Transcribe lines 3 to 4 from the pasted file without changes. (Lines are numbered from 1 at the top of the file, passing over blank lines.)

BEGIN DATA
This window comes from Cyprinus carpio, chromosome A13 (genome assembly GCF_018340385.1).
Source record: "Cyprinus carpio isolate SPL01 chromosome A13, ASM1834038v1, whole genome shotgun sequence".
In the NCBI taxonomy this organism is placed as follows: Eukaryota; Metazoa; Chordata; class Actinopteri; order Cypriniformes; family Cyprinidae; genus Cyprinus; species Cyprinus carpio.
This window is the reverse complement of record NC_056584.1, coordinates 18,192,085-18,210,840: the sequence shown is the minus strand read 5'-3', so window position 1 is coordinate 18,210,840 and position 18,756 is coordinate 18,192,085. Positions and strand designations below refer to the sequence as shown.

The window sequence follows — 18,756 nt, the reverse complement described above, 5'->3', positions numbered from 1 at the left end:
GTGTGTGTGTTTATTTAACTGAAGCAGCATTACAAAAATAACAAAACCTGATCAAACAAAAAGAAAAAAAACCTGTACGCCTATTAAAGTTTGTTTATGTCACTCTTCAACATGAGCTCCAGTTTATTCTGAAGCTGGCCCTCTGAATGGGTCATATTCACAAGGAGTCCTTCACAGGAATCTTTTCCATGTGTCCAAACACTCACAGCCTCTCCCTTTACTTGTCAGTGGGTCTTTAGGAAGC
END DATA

In the NCBI taxonomy this organism is placed as follows: Eukaryota; Metazoa; Chordata; class Actinopteri; order Cypriniformes; family Cyprinidae; genus Cyprinus; species Cyprinus carpio.
This window is the reverse complement of record NC_056584.1, coordinates 18,192,085-18,210,840: the sequence shown is the minus strand read 5'-3', so window position 1 is coordinate 18,210,840 and position 18,756 is coordinate 18,192,085. Positions and strand designations below refer to the sequence as shown.